Tag Archives: time travel

Coming Up Next…

A review of 13 rue Therese: A Novel by Elena Mauli Shapiro, which will be released by Reagan Arthur Books/Little, Brown and Company tomorrow.

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A Great Book Giveaway

This site picked Her Fearful Symmetry by Audrey Niffenegger as the best book released in the year 2009.   Now, thanks to Regal Literary, we are happy to celebrate the release of this novel in trade paperback form by giving away a free copy!

How much, exactly, did we love Her Fearful Symmetry?   Well, we published not one or two but three separate reviews of the dramatic ghost story (September 23, 2009; September 28, 2009; November 7, 2009).   Here is a link to the first of the three reviews (“What Comes After”) that we posted:

https://josephsreviews.wordpress.com/2009/09/23/what-comes-after/

So, how can you win your own copy?   It’s simple, just post a comment here or send an e-mail with your name and an e-mail address to: Josephsreviews@gmail.com .   This will count as a first entry.   For a second entry, tell me why stories about ghosts and/or twins are so very interesting (at least I find them so).   There are no right or wrong answers, just tell me what you think.   You have until midnight PST on Friday, September 10, 2010 to submit your entry(s).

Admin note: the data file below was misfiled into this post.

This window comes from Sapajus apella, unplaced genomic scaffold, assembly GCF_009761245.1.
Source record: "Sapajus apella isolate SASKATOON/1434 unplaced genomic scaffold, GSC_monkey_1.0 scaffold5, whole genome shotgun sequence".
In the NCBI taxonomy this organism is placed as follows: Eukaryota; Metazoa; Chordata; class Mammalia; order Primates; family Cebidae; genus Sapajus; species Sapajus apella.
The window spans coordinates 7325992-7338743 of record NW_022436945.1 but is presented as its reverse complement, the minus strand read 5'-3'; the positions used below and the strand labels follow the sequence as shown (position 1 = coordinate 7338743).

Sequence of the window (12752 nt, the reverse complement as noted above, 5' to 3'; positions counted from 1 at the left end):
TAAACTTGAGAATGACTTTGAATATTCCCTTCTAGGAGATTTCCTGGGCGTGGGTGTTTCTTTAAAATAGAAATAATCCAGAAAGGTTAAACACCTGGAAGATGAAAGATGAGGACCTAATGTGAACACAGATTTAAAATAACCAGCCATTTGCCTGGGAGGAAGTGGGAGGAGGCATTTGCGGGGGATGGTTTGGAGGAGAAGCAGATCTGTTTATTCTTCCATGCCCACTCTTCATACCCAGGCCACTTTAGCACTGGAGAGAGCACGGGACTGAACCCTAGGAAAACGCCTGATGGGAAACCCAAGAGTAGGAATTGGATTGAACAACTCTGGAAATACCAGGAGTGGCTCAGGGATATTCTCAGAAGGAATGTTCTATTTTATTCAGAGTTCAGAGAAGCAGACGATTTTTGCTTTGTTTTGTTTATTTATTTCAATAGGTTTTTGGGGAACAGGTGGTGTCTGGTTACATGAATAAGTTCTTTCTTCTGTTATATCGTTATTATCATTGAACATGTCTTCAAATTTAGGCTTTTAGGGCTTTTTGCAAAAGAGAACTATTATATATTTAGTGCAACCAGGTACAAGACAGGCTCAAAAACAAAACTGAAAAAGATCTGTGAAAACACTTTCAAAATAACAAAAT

The winner, as drawn by Munchy the cat, will be notified via e-mail and will have 72 hours to provide a residential mailing address in the United States.   The winner’s copy of Her Fearful Symmetry will be shipped directly to her/him by Regal Literary.   The book will not be sent to a business address or a P.O. box.  This is it for the simple rules.

Good luck and good reading!

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Her Fearful Symmetry

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Her Fearful Symmetry: A Novel by Audrey Niffenegger (Scribner, $26.99, 416 pages)